Colonel Wolford, who zealously assisted me in every way possible and quickly brought up his forces to assist me. I formed my men in good position here, and when the enemy again appeared I commenced an attack upon him with my battery. Law's battery of mountain howitzers, belonging to Colonel Wolford's brigade, also opened upon him, as did the Eighth Michigan Cavalry, armed with Spencer rifles. After an engagement of an hour at this place the enemy retired, leaving me in possession of the field.
After consultation with Colonel Wolford, it was thought best to fall back beyond the conjunction of several roads coming into the main road in my rear. Accordingly Colonel Wolford and myself fell back during the night to Philadelphia, where we again formed for defense, and awaited the approach of the enemy. We remained in this position during the day, September 26, and on the morning of the 27th, Colonel Adams of the First Kentucky, having moved out with his regiment in the direction of Sweet Water, was attacked by the enemy some 4 miles from Philadelphia and compelled to fall back to Philadelphia, closely followed by a large force of the enemy.
While in this position I received information that a large force of the enemy were moving up toward Loudon on my left flank. After checking advance of the enemy in front with my artillery, we fell back to Loudon, where I placed my men in a suitable position for defense by occupying two commanding hills. Here I placed myself under the command of Brigadier General Julius White, commanding Second Division, Twenty-third Army Corps, then occupying the post at Loudon. I remained in position here until the 28th, when I was placed under command of Colonel Wolford, who was my senior, and marched from Loudon to Philadelphia as the enemy had not appeared beyond that point, except a small force who had skirmished with and followed our rear. Here we remained all night, hearing heavy firing in the direction of Cotton Port, but learning nothing definite of the 29th marched below Sweet Water 4 miles and encamped.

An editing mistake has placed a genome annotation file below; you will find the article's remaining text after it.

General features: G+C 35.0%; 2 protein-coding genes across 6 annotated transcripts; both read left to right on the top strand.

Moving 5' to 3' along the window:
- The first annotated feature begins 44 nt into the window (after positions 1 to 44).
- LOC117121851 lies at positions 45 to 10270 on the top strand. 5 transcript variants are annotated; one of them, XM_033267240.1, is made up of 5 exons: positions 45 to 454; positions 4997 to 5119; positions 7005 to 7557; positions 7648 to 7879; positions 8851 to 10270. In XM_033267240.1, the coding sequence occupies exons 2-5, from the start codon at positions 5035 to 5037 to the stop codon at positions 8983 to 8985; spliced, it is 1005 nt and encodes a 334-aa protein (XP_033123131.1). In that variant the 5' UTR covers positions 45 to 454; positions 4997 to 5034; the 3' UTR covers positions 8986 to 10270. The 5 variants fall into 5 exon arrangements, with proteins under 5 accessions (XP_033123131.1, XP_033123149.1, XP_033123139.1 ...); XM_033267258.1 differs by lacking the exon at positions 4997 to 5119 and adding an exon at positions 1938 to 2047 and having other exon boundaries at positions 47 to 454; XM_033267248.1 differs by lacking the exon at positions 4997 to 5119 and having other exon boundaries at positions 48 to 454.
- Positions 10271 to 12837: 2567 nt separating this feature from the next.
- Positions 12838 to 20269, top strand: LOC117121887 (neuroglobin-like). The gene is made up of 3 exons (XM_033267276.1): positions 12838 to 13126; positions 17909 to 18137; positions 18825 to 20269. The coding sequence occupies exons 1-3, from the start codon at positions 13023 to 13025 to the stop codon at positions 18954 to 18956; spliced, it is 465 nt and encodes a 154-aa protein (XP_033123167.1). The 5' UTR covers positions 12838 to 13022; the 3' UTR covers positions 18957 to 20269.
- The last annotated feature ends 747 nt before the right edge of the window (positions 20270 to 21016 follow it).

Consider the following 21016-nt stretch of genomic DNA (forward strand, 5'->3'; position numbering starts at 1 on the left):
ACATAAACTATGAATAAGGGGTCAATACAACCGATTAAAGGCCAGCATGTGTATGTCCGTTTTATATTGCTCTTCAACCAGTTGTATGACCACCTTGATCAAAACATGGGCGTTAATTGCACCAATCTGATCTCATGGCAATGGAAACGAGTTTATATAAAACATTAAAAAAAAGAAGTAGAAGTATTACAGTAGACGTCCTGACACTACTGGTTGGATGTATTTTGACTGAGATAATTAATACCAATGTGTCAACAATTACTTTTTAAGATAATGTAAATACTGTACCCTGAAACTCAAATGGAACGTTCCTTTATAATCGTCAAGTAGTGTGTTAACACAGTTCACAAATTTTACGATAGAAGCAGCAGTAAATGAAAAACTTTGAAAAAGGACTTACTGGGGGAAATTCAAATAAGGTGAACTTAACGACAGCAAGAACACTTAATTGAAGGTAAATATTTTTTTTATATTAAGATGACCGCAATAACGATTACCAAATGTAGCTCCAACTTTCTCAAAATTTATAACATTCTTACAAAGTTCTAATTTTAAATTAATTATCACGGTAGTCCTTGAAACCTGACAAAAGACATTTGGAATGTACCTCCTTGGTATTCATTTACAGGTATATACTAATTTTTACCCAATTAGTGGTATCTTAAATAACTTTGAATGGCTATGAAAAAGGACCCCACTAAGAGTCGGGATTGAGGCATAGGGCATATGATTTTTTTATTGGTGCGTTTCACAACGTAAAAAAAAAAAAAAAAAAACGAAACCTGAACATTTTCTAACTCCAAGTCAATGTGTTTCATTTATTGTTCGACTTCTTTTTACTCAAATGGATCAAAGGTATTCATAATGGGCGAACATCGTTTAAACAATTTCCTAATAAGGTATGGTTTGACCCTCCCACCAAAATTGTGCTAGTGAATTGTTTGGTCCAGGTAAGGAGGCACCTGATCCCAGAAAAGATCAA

On the 30th, marched to Athens and encamped. During the attack at Calhoun on the 25th ultimo, and in all the skirmishes until I was joined by Colonel Wolford, my whole force did not consist of more than 1,200 men, while the force of the enemy was at least 8,000 strong. The loss in wounded and missing of my brigade was heavy, most of them having been captured while scouting.
The officers and men under my command deserve an honorable mention in this report. It would be invidious in this report to mention names or to make distinctions where all did their duties so well. None flinched or forgot their duties to their country, although confronted by a force at least six times their number.
Inclosed I send you a list* of the wounded and missing.
R. K. BYRD,
Colonel, Commanding First Brigade.
Lieutenant Colonel G. B. DRAKE,
Asst. Adjt. General, Twenty-third Army Corps.